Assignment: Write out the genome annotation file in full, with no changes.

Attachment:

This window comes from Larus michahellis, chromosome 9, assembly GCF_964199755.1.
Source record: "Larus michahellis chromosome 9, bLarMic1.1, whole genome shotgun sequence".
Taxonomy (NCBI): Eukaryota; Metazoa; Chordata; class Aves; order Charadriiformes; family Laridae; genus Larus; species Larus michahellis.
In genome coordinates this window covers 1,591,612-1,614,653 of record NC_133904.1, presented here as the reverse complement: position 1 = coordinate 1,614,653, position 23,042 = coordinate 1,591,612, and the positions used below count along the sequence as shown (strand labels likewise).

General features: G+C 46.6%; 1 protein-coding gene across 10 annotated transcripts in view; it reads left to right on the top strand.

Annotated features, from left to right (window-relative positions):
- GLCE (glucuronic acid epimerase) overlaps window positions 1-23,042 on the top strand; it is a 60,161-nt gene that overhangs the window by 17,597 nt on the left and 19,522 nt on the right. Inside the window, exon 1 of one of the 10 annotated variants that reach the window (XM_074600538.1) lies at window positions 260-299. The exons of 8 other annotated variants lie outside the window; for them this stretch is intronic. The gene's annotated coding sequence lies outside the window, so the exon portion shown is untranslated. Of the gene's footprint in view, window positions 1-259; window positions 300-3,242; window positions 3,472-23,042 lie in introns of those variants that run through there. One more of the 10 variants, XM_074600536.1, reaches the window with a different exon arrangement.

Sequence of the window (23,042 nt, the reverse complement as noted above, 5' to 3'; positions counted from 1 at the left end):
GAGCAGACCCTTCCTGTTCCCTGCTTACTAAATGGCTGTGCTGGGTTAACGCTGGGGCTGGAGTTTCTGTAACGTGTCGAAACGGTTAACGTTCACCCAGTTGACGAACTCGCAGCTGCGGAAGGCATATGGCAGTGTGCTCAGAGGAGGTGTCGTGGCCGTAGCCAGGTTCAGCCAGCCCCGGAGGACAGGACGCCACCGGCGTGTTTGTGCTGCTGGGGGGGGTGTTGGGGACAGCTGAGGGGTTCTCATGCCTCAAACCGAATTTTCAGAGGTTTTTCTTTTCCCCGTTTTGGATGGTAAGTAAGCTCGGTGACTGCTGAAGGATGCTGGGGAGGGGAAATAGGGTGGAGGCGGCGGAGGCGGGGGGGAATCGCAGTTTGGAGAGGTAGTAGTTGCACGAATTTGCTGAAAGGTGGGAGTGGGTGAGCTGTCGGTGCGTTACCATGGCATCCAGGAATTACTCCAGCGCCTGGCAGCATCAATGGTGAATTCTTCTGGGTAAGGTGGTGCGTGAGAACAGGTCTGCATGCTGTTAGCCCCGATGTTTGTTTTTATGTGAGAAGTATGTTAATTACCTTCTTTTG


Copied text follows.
This window comes from Larus michahellis, chromosome 9, assembly GCF_964199755.1.
Source record: "Larus michahellis chromosome 9, bLarMic1.1, whole genome shotgun sequence".
Taxonomy (NCBI): Eukaryota; Metazoa; Chordata; class Aves; order Charadriiformes; family Laridae; genus Larus; species Larus michahellis.
In genome coordinates this window covers 1,591,612-1,614,653 of record NC_133904.1, presented here as the reverse complement: position 1 = coordinate 1,614,653, position 23,042 = coordinate 1,591,612, and the positions used below count along the sequence as shown (strand labels likewise).

General features: G+C 46.6%; 1 protein-coding gene across 10 annotated transcripts in view; it reads left to right on the top strand.

Annotated features, from left to right (window-relative positions):
- GLCE (glucuronic acid epimerase) overlaps window positions 1-23,042 on the top strand; it is a 60,161-nt gene that overhangs the window by 17,597 nt on the left and 19,522 nt on the right. Inside the window, exon 1 of one of the 10 annotated variants that reach the window (XM_074600538.1) lies at window positions 260-299. The exons of 8 other annotated variants lie outside the window; for them this stretch is intronic. The gene's annotated coding sequence lies outside the window, so the exon portion shown is untranslated. Of the gene's footprint in view, window positions 1-259; window positions 300-3,242; window positions 3,472-23,042 lie in introns of those variants that run through there. One more of the 10 variants, XM_074600536.1, reaches the window with a different exon arrangement.

Sequence of the window (23,042 nt, the reverse complement as noted above, 5' to 3'; positions counted from 1 at the left end):
GAGCAGACCCTTCCTGTTCCCTGCTTACTAAATGGCTGTGCTGGGTTAACGCTGGGGCTGGAGTTTCTGTAACGTGTCGAAACGGTTAACGTTCACCCAGTTGACGAACTCGCAGCTGCGGAAGGCATATGGCAGTGTGCTCAGAGGAGGTGTCGTGGCCGTAGCCAGGTTCAGCCAGCCCCGGAGGACAGGACGCCACCGGCGTGTTTGTGCTGCTGGGGGGGGTGTTGGGGACAGCTGAGGGGTTCTCATGCCTCAAACCGAATTTTCAGAGGTTTTTCTTTTCCCCGTTTTGGATGGTAAGTAAGCTCGGTGACTGCTGAAGGATGCTGGGGAGGGGAAATAGGGTGGAGGCGGCGGAGGCGGGGGGGAATCGCAGTTTGGAGAGGTAGTAGTTGCACGAATTTGCTGAAAGGTGGGAGTGGGTGAGCTGTCGGTGCGTTACCATGGCATCCAGGAATTACTCCAGCGCCTGGCAGCATCAATGGTGAATTCTTCTGGGTAAGGTGGTGCGTGAGAACAGGTCTGCATGCTGTTAGCCCCGATGTTTGTTTTTATGTGAGAAGTATGTTAATTACCTTCTTTTG